Friday 28 October 2022

Theatre review: Elephant

Another short writer-performer show premieres in the Bush's Studio space as Anoushka Lucas puts an Elephant in the room in a more literal way than it might first appear. Lucas plays Lylah, a young singer-songwriter who showed promise a few years ago, but whose career appears not to have taken off as well as hoped. Her story bounces around three periods, beginning with her childhood in the 1990s, growing up in a working-class London family with middle-class aspirations, who squeezed a piano into their small council flat to nurture her talent. Thanks to her French mother, she also manages to get a music scholarship to a French private school that will eventually help her get into Oxford. Her skin colour makes her an outsider and a target for bullies, but she succeeds in creating a more middle-class identity for herself even as her family move up in the world, buying and remodeling their flat.

Thursday 27 October 2022

Theatre review: Something in the Air

Veteran playwright Peter Gill's latest play could be said to join the ranks of the new generation of AIDS stories most prominently including It's A Sin and Cruise, although its focus is slightly different: Part of the theme of those stories has been the generation of queer elders who barely exist because of the pandemic of the 1980s and '90s wiping them out, but Something in the Air brings us a pair of men who've survived into old age and, with the rest of their community long-gone, have found some comfort in each other. Colin (Ian Gelder) and Alex (Christopher Godwin) live in the same retirement home where they've become friends and, to the consternation of Alex's son Andrew (Andrew Woodall,) have started holding hands while they sit in their armchairs. Colin's niece Clare (Claire Price) is more sanguine about it, and in fact has some news for Andrew: The pair have asked to be moved into the same room, but as they're not always lucid, it needs to be run by their families.

Saturday 22 October 2022

Theatre review: The Solid Life of Sugar Water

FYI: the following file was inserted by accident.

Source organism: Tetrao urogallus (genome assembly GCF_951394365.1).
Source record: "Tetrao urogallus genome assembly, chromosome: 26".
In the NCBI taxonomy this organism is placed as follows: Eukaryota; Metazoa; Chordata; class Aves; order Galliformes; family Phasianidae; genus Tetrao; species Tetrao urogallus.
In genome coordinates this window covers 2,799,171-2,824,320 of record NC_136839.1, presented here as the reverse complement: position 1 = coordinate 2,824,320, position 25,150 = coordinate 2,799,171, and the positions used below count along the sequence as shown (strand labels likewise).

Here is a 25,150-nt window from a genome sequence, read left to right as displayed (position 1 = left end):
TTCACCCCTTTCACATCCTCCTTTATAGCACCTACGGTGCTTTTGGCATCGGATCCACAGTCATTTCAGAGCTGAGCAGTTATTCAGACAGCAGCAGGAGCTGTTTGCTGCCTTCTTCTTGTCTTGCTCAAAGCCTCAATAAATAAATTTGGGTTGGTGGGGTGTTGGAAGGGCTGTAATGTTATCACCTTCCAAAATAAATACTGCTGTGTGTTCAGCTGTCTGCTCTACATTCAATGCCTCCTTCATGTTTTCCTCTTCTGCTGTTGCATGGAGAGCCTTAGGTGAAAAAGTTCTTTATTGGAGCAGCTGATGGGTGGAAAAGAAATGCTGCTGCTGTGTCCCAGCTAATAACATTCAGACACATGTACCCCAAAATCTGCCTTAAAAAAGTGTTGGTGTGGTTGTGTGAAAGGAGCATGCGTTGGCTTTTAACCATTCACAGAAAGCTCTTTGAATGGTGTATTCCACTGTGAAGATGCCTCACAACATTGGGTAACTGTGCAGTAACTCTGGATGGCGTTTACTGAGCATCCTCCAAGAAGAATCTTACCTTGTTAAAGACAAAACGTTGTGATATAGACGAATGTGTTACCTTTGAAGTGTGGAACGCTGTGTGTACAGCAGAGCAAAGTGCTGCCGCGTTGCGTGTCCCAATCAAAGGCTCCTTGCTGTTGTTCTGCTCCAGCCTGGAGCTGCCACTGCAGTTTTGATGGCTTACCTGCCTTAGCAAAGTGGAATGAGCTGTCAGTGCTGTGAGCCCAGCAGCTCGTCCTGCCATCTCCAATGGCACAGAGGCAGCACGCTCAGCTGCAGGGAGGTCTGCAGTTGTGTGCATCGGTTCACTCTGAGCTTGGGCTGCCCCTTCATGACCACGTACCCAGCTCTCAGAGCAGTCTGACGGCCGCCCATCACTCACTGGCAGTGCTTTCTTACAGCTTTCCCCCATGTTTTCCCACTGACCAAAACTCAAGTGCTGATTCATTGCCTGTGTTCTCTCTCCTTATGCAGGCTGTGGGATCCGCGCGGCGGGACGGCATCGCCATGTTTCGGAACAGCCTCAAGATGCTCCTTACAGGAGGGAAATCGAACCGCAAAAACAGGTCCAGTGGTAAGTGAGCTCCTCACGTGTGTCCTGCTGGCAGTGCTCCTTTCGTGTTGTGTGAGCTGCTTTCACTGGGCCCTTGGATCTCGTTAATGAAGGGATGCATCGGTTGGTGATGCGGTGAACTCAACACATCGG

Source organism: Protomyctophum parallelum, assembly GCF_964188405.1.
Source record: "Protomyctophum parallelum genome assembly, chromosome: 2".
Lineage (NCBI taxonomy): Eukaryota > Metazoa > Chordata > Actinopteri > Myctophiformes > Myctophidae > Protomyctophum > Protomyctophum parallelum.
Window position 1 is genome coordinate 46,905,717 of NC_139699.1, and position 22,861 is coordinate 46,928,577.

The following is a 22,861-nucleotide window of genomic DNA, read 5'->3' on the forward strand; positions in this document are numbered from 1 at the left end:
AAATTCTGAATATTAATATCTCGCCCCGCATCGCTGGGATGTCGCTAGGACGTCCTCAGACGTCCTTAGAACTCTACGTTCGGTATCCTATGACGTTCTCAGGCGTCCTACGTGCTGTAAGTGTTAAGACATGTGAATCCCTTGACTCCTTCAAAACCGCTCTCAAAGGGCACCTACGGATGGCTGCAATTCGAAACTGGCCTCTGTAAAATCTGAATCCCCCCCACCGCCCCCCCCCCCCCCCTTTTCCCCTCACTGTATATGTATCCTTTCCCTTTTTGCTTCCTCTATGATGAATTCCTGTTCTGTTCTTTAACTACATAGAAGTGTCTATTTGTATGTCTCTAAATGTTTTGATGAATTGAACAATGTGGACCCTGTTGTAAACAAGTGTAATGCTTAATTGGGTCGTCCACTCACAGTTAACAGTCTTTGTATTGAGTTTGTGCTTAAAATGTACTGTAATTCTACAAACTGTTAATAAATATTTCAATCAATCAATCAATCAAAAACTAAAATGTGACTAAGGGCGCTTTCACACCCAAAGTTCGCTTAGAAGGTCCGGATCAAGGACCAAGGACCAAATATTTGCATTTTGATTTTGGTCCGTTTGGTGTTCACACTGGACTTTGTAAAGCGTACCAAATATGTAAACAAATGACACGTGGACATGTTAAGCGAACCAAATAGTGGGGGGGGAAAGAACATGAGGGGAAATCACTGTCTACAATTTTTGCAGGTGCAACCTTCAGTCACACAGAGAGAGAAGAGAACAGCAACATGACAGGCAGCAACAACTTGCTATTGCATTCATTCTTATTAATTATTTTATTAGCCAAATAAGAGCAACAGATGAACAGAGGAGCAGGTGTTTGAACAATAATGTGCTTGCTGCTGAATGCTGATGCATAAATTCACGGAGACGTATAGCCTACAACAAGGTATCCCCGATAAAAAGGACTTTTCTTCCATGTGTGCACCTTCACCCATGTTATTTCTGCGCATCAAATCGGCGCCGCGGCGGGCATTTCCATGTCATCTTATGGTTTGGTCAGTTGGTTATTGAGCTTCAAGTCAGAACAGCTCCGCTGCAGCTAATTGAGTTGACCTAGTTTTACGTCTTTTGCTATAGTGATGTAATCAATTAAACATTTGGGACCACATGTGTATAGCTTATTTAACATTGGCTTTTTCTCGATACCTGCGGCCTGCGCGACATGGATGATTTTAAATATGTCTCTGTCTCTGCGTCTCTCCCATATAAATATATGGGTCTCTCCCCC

Jack Thorne wrote The Solid Life of Sugar Water for Graeae, the company giving opportunities to D/deaf and disabled artists, and has stipulated that this should be respected in any revivals - the character of Alice is explicitly stated to be Deaf, and is required to be played by an actor with a hearing impairment, like Katie Erich in the Orange Tree's production. It's not specified what disability her husband Phil has, if any at all, but Adam Fenton has Tourette's. I'm not sure if the production integrating creative captioning to make it as inclusive for the audience as it is for the company is also a contractual requirement for staging it, but both productions I've seen have done so. So it's a play that foregrounds inclusivity, but the truth is it uses this as something of a red herring: Alice's deafness is occasionally referenced to dramatic effect, but the central tragedy the couple face is a - hopefully rare - potentially universal one.

Thursday 20 October 2022

Theatre review: My Neighbour Totoro

Hayao Miyazaki's 1988 cartoon My Neighbour Totoro is a hugely beloved film that's totally embedded in Japanese culture, but the popularity of Studio Ghibli films worldwide means any new adaptation has the potential to be a hit anywhere - something the RSC's stage version had already proved to an extent before it opened, with record-breaking advance ticket sales at the Barbican. It still had to live up to those expectations of course, and this Japanese-British co-production sets out the "British" side of that deal from the start, with a visual gag correcting the spelling of "Neighbour" from the American dub of the film. Like the titular massive furry bear/rabbit/owl... thing itself, Tom Morton-Smith's adaptation has to be huge and unwieldy, utterly bizarre, a little bit creepy but strangely lovable. No pressure.

Tuesday 18 October 2022

Theatre review: The Canterville Ghost